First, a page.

The last time I checked in with eco-minded architecture firm Perkins + Will it wasn’t exactly on a positive note. It was shortly after the completion of Antilla, a 398,000-square foot skyscraper/palace designed by Perkins + Will for the world’s fourth richest man, Mumbai-based business tycoon Mukesh Ambani. The home, which boasts more square footage than Versailles and has a 150-car garage, does incorporate some sustainable features but is essentially one giant green fail.
Green riumph, not fail, would better describe Balance, the second residential phase of Perkins + Will’s Dockside Green project in Victoria, British Columbia. Back in July, I blogged about Synergy, the first residential phase of the magnificent, greenhouse gas-neutral community spread across 15-acres of a once-contaminated harbor-front parcel. At the time, Synergy had bragging rights of being the highest scoring LEED Platinum project in existence, anywhere.
Well, move over Synergy because you’ve got some competition. Balance just achieved LEED certification making it the 100th Perkins + Will project to do so. And what do you know … Balance is tied with Synergy as being the highest scoring LEED project in the world.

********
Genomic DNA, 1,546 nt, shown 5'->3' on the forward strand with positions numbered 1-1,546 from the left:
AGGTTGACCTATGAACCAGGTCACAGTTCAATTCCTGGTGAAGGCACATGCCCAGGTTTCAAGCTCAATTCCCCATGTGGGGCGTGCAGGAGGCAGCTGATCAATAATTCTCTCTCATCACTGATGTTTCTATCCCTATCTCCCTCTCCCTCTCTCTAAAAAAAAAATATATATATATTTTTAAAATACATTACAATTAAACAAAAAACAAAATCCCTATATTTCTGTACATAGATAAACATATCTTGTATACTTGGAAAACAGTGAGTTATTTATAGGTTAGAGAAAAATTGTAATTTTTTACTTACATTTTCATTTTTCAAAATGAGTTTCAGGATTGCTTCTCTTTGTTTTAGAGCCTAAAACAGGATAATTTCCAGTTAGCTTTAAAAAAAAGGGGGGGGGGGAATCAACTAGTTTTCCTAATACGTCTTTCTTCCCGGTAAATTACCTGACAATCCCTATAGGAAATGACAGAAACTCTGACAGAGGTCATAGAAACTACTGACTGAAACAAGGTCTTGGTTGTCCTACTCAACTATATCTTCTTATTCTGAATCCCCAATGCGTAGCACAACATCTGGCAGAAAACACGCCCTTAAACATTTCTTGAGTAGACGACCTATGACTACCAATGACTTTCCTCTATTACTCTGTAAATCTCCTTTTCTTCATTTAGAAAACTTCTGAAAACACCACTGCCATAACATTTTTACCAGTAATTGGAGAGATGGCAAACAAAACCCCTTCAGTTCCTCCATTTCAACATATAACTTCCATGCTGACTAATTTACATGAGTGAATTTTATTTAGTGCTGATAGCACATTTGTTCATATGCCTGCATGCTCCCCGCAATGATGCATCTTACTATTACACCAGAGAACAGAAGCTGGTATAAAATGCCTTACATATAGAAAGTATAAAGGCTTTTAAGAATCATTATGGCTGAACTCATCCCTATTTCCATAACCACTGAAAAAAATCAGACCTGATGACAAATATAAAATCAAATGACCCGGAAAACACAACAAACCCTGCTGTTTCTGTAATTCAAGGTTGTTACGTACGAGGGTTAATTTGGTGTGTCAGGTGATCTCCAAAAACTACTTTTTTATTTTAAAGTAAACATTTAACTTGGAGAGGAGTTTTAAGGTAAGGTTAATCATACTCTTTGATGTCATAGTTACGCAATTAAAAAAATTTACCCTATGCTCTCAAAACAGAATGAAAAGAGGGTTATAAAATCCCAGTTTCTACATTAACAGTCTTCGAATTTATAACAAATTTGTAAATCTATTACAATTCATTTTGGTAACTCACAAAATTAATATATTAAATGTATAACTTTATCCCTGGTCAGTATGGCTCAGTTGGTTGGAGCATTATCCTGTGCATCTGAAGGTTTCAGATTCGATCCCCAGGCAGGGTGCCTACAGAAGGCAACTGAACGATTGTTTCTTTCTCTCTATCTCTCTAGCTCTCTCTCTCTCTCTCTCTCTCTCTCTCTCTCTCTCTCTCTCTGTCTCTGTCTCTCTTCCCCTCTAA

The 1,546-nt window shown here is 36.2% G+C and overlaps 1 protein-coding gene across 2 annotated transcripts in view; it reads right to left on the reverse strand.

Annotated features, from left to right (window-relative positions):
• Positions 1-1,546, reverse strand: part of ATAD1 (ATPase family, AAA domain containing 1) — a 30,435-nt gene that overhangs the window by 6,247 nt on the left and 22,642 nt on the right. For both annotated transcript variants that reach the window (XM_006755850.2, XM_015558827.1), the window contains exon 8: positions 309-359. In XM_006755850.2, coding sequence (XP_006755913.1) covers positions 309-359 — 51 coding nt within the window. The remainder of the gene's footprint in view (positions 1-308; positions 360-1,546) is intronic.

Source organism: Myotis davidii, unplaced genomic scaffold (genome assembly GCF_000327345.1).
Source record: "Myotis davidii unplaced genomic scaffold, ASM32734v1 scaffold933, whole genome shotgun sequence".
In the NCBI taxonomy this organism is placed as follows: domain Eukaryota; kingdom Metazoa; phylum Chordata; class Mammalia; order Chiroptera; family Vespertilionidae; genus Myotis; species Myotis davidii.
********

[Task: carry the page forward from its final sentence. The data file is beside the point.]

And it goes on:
Like Synergy, Balance follows Dockside Green’s model for “holistic closed-loop design” and features a slew of green features geared to save water and energy and promote healthy living. The Balance website describes the collection of one and two bedroom condos and townhouses as being “designed to encourage enjoyment of the outdoors, and features windows that optimize daylight and access to views, large balconies with glass railings, and extensive green spaces offering naturalized water features, hanging gardens, and an abundance of trees. Its waterfront walkways, public wharf, and kayak and boat launch ensures it is also the best spot in Victoria to catch the perfect sunset.”
Lovely. Congrats to Perkins + Will on the achievement although it’s not a complete surprise considering how Dockside Green’s first residential phase turned out. I’m almost willing to forgive and forget a certain previous project …
Via [Jetson Green]